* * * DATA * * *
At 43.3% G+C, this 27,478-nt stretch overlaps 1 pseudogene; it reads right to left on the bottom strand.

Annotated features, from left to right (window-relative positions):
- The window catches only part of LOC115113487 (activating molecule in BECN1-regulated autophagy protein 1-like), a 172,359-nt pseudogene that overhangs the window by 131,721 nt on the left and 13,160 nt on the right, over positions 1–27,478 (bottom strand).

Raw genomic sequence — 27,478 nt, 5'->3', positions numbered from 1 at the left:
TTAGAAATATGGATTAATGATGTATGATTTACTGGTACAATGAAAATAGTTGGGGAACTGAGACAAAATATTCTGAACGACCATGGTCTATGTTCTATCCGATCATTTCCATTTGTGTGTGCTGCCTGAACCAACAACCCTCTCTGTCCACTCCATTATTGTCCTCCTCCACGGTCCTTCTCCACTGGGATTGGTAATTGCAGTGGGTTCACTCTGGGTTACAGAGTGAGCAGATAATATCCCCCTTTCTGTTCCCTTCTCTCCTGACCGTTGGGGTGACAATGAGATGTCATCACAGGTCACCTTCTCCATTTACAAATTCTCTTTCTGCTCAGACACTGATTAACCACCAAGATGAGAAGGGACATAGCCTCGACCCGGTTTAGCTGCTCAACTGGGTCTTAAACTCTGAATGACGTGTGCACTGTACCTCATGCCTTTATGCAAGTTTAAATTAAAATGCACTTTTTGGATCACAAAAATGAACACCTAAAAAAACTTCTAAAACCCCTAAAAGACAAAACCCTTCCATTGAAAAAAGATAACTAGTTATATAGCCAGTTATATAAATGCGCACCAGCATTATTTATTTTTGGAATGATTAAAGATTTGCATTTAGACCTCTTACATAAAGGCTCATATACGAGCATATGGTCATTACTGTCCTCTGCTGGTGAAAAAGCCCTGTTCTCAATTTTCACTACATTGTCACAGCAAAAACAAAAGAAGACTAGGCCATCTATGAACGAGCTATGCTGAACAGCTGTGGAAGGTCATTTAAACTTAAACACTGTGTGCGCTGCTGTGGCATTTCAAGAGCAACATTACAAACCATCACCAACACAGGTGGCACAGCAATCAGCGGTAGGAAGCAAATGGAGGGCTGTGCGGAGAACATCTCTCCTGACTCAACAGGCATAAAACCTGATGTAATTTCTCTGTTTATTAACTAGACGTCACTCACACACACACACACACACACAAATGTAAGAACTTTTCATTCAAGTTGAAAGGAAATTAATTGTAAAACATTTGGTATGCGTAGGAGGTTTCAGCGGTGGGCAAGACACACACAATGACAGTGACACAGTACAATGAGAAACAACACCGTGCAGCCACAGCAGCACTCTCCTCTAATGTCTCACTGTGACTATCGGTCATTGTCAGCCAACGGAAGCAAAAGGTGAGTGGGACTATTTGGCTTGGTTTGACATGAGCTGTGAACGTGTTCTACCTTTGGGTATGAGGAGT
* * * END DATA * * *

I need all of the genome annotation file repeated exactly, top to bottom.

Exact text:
At 43.3% G+C, this 27,478-nt stretch overlaps 1 pseudogene; it reads right to left on the bottom strand.

Annotated features, from left to right (window-relative positions):
- The window catches only part of LOC115113487 (activating molecule in BECN1-regulated autophagy protein 1-like), a 172,359-nt pseudogene that overhangs the window by 131,721 nt on the left and 13,160 nt on the right, over positions 1–27,478 (bottom strand).

Raw genomic sequence — 27,478 nt, 5'->3', positions numbered from 1 at the left:
TTAGAAATATGGATTAATGATGTATGATTTACTGGTACAATGAAAATAGTTGGGGAACTGAGACAAAATATTCTGAACGACCATGGTCTATGTTCTATCCGATCATTTCCATTTGTGTGTGCTGCCTGAACCAACAACCCTCTCTGTCCACTCCATTATTGTCCTCCTCCACGGTCCTTCTCCACTGGGATTGGTAATTGCAGTGGGTTCACTCTGGGTTACAGAGTGAGCAGATAATATCCCCCTTTCTGTTCCCTTCTCTCCTGACCGTTGGGGTGACAATGAGATGTCATCACAGGTCACCTTCTCCATTTACAAATTCTCTTTCTGCTCAGACACTGATTAACCACCAAGATGAGAAGGGACATAGCCTCGACCCGGTTTAGCTGCTCAACTGGGTCTTAAACTCTGAATGACGTGTGCACTGTACCTCATGCCTTTATGCAAGTTTAAATTAAAATGCACTTTTTGGATCACAAAAATGAACACCTAAAAAAACTTCTAAAACCCCTAAAAGACAAAACCCTTCCATTGAAAAAAGATAACTAGTTATATAGCCAGTTATATAAATGCGCACCAGCATTATTTATTTTTGGAATGATTAAAGATTTGCATTTAGACCTCTTACATAAAGGCTCATATACGAGCATATGGTCATTACTGTCCTCTGCTGGTGAAAAAGCCCTGTTCTCAATTTTCACTACATTGTCACAGCAAAAACAAAAGAAGACTAGGCCATCTATGAACGAGCTATGCTGAACAGCTGTGGAAGGTCATTTAAACTTAAACACTGTGTGCGCTGCTGTGGCATTTCAAGAGCAACATTACAAACCATCACCAACACAGGTGGCACAGCAATCAGCGGTAGGAAGCAAATGGAGGGCTGTGCGGAGAACATCTCTCCTGACTCAACAGGCATAAAACCTGATGTAATTTCTCTGTTTATTAACTAGACGTCACTCACACACACACACACACACACAAATGTAAGAACTTTTCATTCAAGTTGAAAGGAAATTAATTGTAAAACATTTGGTATGCGTAGGAGGTTTCAGCGGTGGGCAAGACACACACAATGACAGTGACACAGTACAATGAGAAACAACACCGTGCAGCCACAGCAGCACTCTCCTCTAATGTCTCACTGTGACTATCGGTCATTGTCAGCCAACGGAAGCAAAAGGTGAGTGGGACTATTTGGCTTGGTTTGACATGAGCTGTGAACGTGTTCTACCTTTGGGTATGAGGAGT